Global warming, brown fat and diabetes

In 2009 three influential back-to-back papers appeared in the renowned New England Journal of Medicine which conclusively demonstrated that even mild cold exposure could activate brown adipose tissue, thereby dramatically increasing resting energy expenditure in humans:

  1. Cypess AM, Lehman S, Williams G, Tal I, Rodman D, Goldfine AB et al. Identification and importance of brown adipose tissue in adult humans. N Engl J Med 2009; 360(15):1509-1517.
  2. Marken Lichtenbelt WD, Vanhommerig JW, Smulders NM, Drossaerts JM, Kemerink GJ, Bouvy ND et al. Cold-activated brown adipose tissue in healthy men. N Engl J Med 2009; 360(15):1500-1508.
  3. Virtanen KA, Lidell ME, Orava J, Heglind M, Westergren R, Niemi T et al. Functional brown adipose tissue in healthy adults. N Engl J Med 2009; 360(15):1518-1525.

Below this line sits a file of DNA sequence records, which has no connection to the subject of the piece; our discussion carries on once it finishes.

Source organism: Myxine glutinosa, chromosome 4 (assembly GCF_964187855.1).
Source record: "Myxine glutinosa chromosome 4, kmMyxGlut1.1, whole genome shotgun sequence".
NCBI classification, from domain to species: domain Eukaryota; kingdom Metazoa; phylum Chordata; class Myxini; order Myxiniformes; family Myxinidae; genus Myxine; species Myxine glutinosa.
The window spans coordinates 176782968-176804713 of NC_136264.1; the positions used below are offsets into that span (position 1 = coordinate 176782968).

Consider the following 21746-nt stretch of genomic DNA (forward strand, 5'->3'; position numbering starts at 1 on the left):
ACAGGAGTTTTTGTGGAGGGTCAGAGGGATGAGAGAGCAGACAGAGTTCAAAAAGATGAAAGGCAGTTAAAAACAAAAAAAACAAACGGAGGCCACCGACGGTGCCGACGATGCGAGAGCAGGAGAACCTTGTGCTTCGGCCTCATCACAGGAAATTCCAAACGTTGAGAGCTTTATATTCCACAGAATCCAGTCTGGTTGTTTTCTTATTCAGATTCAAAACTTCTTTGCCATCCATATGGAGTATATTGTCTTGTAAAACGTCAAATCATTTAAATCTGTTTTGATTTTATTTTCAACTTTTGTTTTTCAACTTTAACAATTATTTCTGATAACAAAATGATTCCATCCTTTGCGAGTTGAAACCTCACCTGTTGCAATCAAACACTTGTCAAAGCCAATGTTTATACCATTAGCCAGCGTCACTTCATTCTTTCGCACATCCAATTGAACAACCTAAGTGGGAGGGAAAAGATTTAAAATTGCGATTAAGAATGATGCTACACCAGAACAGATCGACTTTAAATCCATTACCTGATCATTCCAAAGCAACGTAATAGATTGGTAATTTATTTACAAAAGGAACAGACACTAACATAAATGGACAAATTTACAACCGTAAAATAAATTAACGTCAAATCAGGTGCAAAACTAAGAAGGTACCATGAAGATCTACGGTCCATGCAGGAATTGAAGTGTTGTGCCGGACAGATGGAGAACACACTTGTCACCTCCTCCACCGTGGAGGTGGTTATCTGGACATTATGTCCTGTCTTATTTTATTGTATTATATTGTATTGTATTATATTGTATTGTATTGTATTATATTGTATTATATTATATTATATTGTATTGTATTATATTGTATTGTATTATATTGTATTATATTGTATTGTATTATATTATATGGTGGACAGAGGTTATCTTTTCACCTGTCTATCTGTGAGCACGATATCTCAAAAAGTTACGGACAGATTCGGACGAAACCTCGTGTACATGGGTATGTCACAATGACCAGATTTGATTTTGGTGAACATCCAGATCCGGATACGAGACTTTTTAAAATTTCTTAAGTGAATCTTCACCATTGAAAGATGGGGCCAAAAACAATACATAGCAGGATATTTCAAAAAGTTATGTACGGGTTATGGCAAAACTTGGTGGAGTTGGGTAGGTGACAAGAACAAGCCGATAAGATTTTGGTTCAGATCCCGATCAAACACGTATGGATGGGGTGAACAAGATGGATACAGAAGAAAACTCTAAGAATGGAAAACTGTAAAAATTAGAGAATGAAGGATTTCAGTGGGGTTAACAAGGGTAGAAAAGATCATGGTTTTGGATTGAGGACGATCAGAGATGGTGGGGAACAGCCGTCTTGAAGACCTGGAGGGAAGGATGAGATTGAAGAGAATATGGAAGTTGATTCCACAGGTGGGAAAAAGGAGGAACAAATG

This fascinating finding immediately prompted me to write a letter, together with my colleague Hanno Pijl, in response in which I postulated that based on these findings global warming might actually worsen the obesity pandemic (bearing in mind Newton’s law of cooling). However, our letter was unfortunately rejected without peer-review. Seven years later (!) another study was published by Hanssen et al. which prompted me again to contact Hanno Pijl, who brought me into contact with Patrick Rensen and Lisanne Blauw, and together we finally managed to conduct a more thorough examination of the relation between rising global temperatures and the incidence of diabetes in the United States, as well as the prevalence of glucose intolerance worldwide. And the results were fascinating indeed as you can read here.  The article was widely covered in the international media and has already been downloaded more than 13500 times!  So a happy end after all you might think, but unfortunately I don’t think so as long as some lunatic ‘world leaders’ are just flatly denying the very concept of global warming (very, very, very sad…)


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